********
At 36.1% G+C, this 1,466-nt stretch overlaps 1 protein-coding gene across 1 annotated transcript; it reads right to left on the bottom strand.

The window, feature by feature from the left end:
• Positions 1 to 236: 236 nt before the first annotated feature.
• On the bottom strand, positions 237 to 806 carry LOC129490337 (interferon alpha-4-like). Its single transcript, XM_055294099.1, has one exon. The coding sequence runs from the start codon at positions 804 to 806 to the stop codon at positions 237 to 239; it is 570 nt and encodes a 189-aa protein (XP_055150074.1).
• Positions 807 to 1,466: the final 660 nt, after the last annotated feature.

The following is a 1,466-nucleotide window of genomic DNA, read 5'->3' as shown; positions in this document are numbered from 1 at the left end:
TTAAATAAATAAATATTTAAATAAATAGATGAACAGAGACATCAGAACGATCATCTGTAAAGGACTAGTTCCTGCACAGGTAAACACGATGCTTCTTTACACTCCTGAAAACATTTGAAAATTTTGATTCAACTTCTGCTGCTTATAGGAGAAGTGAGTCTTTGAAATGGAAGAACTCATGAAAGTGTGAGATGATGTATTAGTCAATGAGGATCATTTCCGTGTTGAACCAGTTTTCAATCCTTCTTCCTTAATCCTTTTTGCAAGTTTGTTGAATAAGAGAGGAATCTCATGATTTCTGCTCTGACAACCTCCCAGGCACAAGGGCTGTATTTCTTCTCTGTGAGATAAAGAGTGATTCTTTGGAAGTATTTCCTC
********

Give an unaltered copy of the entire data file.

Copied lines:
At 36.1% G+C, this 1,466-nt stretch overlaps 1 protein-coding gene across 1 annotated transcript; it reads right to left on the bottom strand.

The window, feature by feature from the left end:
• Positions 1 to 236: 236 nt before the first annotated feature.
• On the bottom strand, positions 237 to 806 carry LOC129490337 (interferon alpha-4-like). Its single transcript, XM_055294099.1, has one exon. The coding sequence runs from the start codon at positions 804 to 806 to the stop codon at positions 237 to 239; it is 570 nt and encodes a 189-aa protein (XP_055150074.1).
• Positions 807 to 1,466: the final 660 nt, after the last annotated feature.

The following is a 1,466-nucleotide window of genomic DNA, read 5'->3' as shown; positions in this document are numbered from 1 at the left end:
TTAAATAAATAAATATTTAAATAAATAGATGAACAGAGACATCAGAACGATCATCTGTAAAGGACTAGTTCCTGCACAGGTAAACACGATGCTTCTTTACACTCCTGAAAACATTTGAAAATTTTGATTCAACTTCTGCTGCTTATAGGAGAAGTGAGTCTTTGAAATGGAAGAACTCATGAAAGTGTGAGATGATGTATTAGTCAATGAGGATCATTTCCGTGTTGAACCAGTTTTCAATCCTTCTTCCTTAATCCTTTTTGCAAGTTTGTTGAATAAGAGAGGAATCTCATGATTTCTGCTCTGACAACCTCCCAGGCACAAGGGCTGTATTTCTTCTCTGTGAGATAAAGAGTGATTCTTTGGAAGTATTTCCTC